Television and radio advertisers buy time across the spectrum of a broadcast day. Their aim is to reach the most people who are likely to buy their products. A station bases its rates on the number of viewers it can deliver. The most widely accepted rating system is Nielsen. Advertisers and their agencies often have intriguing strategies to avoid news events affecting their ads. For example, there was a time when one major airline had a standing order with broadcasters airing their ads. If there was a plane crash, they wanted their commercials off the air until the situation had cooled. Apparently, they believed viewers would associate their airline with the disaster regardless of which carrier was involved. An equally intriguing strategy: there are some companies that feel the worse the economy gets, the more they should advertise. When people do spend, these companies figure they’ll buy from them rather than the guy doing little or no advertising. You have to have the capital to be in for the long-term if you expect to survive the roller-coaster of a capitalistic economy and the news it generates.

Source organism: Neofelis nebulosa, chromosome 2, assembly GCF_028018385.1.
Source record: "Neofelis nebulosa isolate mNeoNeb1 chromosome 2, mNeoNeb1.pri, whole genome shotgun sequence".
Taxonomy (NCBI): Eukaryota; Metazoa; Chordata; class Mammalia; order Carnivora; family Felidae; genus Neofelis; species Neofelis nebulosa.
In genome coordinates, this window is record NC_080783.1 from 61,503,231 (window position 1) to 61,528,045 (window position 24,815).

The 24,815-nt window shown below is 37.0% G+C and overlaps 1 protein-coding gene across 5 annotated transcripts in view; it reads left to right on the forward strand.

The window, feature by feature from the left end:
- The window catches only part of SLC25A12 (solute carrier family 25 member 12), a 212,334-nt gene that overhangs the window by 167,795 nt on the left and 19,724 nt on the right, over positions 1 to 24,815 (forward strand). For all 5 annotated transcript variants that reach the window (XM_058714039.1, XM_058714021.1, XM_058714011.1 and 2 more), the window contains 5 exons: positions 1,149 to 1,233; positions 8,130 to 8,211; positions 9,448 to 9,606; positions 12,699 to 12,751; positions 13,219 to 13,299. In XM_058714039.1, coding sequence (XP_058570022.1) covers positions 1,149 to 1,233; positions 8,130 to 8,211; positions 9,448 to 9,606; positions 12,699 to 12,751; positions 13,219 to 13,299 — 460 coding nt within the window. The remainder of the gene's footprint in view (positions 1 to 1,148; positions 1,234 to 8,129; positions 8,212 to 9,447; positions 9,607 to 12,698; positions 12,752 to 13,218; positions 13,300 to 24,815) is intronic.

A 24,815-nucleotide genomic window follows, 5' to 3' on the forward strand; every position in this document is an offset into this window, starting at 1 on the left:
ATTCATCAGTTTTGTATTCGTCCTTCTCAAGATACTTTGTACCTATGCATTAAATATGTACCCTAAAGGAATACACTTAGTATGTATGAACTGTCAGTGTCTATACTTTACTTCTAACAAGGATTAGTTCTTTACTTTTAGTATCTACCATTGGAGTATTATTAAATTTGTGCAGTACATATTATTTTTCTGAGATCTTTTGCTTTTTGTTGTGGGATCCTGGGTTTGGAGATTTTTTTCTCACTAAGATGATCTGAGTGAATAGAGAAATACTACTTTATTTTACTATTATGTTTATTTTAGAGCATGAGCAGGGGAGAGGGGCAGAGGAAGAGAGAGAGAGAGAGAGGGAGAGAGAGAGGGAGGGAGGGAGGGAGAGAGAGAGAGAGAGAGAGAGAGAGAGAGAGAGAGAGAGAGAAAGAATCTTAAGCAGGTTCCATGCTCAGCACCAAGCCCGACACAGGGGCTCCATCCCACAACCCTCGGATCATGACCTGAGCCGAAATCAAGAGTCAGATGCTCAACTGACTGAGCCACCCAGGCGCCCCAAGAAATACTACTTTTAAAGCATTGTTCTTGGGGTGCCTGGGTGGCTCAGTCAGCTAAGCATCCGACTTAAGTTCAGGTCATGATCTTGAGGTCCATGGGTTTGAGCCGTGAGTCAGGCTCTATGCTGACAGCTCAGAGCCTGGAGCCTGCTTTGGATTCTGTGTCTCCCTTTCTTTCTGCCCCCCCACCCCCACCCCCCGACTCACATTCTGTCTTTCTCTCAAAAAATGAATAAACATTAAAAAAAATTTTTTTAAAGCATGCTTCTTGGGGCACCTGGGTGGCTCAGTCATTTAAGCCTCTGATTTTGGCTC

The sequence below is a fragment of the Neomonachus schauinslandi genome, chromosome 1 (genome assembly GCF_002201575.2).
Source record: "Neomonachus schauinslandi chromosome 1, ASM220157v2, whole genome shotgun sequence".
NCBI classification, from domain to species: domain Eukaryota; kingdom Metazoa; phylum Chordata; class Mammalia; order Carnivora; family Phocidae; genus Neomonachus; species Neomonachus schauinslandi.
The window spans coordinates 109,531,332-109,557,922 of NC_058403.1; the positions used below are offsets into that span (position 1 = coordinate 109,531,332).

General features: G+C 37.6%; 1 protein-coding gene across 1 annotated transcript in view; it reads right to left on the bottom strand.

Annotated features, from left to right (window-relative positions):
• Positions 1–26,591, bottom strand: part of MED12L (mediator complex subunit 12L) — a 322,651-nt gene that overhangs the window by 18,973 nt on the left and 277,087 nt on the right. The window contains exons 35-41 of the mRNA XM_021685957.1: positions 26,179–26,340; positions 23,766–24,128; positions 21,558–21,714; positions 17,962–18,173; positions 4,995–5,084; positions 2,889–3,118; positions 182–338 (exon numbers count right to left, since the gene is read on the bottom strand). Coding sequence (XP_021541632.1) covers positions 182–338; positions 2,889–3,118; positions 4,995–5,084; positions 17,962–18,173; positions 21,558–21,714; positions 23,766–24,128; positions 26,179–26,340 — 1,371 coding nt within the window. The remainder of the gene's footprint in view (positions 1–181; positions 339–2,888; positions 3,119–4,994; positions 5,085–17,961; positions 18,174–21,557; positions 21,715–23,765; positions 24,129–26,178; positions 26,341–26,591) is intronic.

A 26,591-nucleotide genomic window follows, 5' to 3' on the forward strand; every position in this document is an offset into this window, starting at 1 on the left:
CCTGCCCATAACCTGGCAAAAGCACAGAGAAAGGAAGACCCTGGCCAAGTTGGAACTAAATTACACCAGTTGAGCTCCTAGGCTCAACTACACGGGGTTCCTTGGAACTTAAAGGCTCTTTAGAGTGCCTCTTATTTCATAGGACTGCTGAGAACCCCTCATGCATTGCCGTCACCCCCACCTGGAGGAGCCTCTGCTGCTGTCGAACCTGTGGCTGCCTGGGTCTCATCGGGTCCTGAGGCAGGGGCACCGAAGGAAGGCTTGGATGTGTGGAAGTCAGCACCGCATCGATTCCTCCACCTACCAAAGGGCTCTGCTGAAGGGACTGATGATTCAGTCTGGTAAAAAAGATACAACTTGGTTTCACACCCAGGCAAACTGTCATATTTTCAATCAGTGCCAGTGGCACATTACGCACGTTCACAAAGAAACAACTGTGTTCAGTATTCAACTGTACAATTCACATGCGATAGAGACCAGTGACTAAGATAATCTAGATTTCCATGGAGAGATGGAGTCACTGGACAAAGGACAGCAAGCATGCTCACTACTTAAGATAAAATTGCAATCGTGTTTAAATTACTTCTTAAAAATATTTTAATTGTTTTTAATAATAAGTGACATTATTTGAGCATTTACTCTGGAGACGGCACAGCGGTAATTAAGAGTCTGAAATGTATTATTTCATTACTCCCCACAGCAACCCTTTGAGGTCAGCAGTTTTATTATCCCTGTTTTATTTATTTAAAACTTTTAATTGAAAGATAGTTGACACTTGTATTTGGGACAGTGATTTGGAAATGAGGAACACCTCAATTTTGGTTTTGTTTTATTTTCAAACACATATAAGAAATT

News that affects advertisers’ ads